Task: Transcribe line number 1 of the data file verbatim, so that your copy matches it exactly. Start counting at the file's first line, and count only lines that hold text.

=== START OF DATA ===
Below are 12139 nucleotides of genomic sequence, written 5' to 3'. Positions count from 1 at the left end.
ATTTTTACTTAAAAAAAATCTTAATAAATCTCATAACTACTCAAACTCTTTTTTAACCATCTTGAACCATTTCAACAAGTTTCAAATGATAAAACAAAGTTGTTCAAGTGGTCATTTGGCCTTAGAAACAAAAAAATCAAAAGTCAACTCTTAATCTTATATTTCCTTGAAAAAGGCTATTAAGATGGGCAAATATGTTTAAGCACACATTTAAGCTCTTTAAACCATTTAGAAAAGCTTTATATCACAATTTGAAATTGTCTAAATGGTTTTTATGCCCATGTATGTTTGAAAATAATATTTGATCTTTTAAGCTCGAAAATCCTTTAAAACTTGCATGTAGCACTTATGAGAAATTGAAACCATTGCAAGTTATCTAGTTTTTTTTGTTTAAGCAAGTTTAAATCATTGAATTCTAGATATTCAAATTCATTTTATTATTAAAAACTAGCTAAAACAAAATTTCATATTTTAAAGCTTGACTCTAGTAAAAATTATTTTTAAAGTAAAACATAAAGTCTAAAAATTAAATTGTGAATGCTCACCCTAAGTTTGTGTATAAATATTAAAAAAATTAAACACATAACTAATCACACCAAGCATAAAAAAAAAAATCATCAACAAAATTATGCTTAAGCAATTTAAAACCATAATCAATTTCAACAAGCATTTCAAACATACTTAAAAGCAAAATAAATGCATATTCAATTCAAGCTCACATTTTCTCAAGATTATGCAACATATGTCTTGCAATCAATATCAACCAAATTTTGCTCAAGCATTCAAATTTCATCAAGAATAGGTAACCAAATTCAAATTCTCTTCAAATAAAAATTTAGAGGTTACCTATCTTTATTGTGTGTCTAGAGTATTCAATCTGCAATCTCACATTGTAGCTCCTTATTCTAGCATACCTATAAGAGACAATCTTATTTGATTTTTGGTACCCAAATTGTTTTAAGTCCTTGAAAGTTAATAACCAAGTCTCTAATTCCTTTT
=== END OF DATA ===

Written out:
Below are 12139 nucleotides of genomic sequence, written 5' to 3'. Positions count from 1 at the left end.